WALLA WALLA, Wash. (AP) -- The start of a recession apparently didn't faze tourists heading into Walla Walla last year.
Visitors spent a record $91.4 million in their travels to the community in 2008, according to new figures released by the Washington State Office of Community, Trade and Economic Development.
Tourism officials say visitors weren't deterred by the economy until the last two months of the year, a downturn that will more likely be reflected when next year's report details the 2009 picture, said Tourism Walla Walla Chief Executive Officer Michael Davidson.
"This is a little look backwards," Davidson. "The thing it points out is that tourism has for many years been a growth industry in the Valley. Next year's report probably isn't going to show these numbers."
Davidson said the numbers didn't begin to drop until last November. That was the first month since Tourism Walla Walla began operations in 2005 that the number of rooms sold decreased from the previous year.
He predicts a 10 percent drop in visitor spending this year, a decrease he said would take Walla Walla down to 2007 levels. Room sales are already down about 7 percent, he said.
Last year's numbers were detailed in "Washington State County Travel Impacts 1991-2008," a study by Portland-based Dean Runyan Associates for the state Office of Community, Trade and Economic Development. The report explores the economic effects of travel to and through the state's 39 counties. According to the results, visitors to Walla Walla spent $7.4 million more on lodging, dining, shopping, transportation, entertainment, retail and more than in 2007.
The community's record 273,000 overnight visitors spent an average of 2.8 days in local hotels, motels, guest houses and bed-and-breakfasts, visiting local attractions, shopping in local stores and eating at local restaurants.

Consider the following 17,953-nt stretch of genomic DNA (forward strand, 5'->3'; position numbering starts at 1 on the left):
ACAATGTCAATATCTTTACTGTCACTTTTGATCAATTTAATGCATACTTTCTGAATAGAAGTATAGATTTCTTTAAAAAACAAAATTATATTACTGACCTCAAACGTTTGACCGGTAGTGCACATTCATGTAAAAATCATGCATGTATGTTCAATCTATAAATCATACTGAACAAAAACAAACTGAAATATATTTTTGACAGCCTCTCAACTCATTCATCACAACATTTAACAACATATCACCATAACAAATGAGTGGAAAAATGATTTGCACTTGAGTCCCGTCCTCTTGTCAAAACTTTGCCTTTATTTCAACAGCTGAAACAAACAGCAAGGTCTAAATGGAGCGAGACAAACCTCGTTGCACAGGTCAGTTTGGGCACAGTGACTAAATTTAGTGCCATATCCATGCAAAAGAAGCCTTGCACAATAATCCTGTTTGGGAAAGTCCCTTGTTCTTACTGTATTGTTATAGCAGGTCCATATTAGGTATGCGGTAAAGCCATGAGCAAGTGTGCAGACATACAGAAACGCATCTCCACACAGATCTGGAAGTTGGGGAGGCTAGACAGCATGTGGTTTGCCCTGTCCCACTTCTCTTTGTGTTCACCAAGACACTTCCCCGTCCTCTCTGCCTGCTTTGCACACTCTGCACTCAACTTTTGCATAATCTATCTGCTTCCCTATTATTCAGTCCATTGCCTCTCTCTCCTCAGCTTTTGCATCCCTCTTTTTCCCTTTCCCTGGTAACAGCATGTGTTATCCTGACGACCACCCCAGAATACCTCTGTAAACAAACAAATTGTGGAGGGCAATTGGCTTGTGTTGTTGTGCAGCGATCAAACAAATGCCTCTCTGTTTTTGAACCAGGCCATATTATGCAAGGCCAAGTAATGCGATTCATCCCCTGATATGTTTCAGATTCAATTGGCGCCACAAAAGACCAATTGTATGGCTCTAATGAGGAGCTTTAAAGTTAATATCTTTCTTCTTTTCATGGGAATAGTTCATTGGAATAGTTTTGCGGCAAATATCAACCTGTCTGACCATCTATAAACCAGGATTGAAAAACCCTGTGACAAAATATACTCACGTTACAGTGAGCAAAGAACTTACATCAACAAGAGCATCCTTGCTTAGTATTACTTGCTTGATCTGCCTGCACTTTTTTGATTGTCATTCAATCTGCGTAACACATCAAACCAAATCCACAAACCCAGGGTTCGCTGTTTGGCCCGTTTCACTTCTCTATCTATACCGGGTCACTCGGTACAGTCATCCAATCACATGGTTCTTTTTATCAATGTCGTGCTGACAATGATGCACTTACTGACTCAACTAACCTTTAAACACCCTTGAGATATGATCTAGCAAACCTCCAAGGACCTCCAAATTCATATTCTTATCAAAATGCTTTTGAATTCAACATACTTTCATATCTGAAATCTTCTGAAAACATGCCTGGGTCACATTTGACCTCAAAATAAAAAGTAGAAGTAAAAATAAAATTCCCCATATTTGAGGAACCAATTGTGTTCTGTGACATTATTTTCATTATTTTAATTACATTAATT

Walla Walla also hosted 186,000 day-trippers who spent an average $87 during their visits. Those who stayed overnight averaged $134 a day in spending here, the study revealed.
The industry created about 50 new local jobs, helping generate more than $24.4 million in salaries. That's an increase from $22.5 million in 2007, tourism officials said.
"Not only does the tourism industry pump new dollars into our community, it helps to create amenities that we otherwise would not enjoy, including recently added new events such as the Walla Walla Chamber Music Festival and Shakespeare Uncork'd," said Dave Warkentin, Walla Walla Valley Chamber of Commerce chief executive officer, in a statement.
Davidson said such events are key in building Walla Walla's numbers, particularly through the economic slump. In the first quarter of 2010, local bed-and-breakfasts are already slated to host their third annual Gourmet Getaways, weekend packages that offer hands-on cooking activities with local chefs, winery events and lodging. A bevy of bloggers is also scheduled to descend on the town for a conference in the second quarter of next year.
Dean Runyan Associates include in the analysis all trips to the state by U.S. residents and foreign visitors. So is travel by Washington residents to other destinations within the state, provided it is neither commuting nor routine travel. Travel can be for business, pleasure, shopping, meetings or for personal, medical or educational purposes.
Walla Walla's tourism helped boost Washington's travel spending by 5.7 percent in 2008.